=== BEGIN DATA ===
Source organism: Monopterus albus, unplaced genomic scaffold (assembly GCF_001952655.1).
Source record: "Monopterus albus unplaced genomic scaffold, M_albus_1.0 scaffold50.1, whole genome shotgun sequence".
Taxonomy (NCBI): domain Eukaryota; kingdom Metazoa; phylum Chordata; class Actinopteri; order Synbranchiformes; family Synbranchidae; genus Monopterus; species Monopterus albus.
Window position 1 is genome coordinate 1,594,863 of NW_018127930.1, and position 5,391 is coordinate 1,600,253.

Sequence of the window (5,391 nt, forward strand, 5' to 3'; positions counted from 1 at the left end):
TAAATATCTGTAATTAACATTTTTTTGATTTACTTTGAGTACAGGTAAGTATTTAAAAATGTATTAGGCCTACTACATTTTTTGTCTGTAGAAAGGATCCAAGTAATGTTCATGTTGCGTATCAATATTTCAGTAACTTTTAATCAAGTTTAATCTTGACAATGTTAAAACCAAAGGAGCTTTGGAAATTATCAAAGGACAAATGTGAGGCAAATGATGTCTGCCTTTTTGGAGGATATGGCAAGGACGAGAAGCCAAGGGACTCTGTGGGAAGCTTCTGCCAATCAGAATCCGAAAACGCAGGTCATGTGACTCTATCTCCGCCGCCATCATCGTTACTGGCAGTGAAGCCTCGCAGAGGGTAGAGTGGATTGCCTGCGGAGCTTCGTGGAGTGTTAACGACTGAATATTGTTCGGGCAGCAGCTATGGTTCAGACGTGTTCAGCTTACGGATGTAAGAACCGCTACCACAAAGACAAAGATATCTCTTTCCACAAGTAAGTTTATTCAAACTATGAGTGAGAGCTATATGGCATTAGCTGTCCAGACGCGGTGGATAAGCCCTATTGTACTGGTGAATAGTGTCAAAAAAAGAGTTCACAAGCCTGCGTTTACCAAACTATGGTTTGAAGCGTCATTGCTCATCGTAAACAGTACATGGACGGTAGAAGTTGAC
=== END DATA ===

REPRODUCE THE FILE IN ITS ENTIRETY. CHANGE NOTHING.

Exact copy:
Source organism: Monopterus albus, unplaced genomic scaffold (assembly GCF_001952655.1).
Source record: "Monopterus albus unplaced genomic scaffold, M_albus_1.0 scaffold50.1, whole genome shotgun sequence".
Taxonomy (NCBI): domain Eukaryota; kingdom Metazoa; phylum Chordata; class Actinopteri; order Synbranchiformes; family Synbranchidae; genus Monopterus; species Monopterus albus.
Window position 1 is genome coordinate 1,594,863 of NW_018127930.1, and position 5,391 is coordinate 1,600,253.

Sequence of the window (5,391 nt, forward strand, 5' to 3'; positions counted from 1 at the left end):
TAAATATCTGTAATTAACATTTTTTTGATTTACTTTGAGTACAGGTAAGTATTTAAAAATGTATTAGGCCTACTACATTTTTTGTCTGTAGAAAGGATCCAAGTAATGTTCATGTTGCGTATCAATATTTCAGTAACTTTTAATCAAGTTTAATCTTGACAATGTTAAAACCAAAGGAGCTTTGGAAATTATCAAAGGACAAATGTGAGGCAAATGATGTCTGCCTTTTTGGAGGATATGGCAAGGACGAGAAGCCAAGGGACTCTGTGGGAAGCTTCTGCCAATCAGAATCCGAAAACGCAGGTCATGTGACTCTATCTCCGCCGCCATCATCGTTACTGGCAGTGAAGCCTCGCAGAGGGTAGAGTGGATTGCCTGCGGAGCTTCGTGGAGTGTTAACGACTGAATATTGTTCGGGCAGCAGCTATGGTTCAGACGTGTTCAGCTTACGGATGTAAGAACCGCTACCACAAAGACAAAGATATCTCTTTCCACAAGTAAGTTTATTCAAACTATGAGTGAGAGCTATATGGCATTAGCTGTCCAGACGCGGTGGATAAGCCCTATTGTACTGGTGAATAGTGTCAAAAAAAGAGTTCACAAGCCTGCGTTTACCAAACTATGGTTTGAAGCGTCATTGCTCATCGTAAACAGTACATGGACGGTAGAAGTTGAC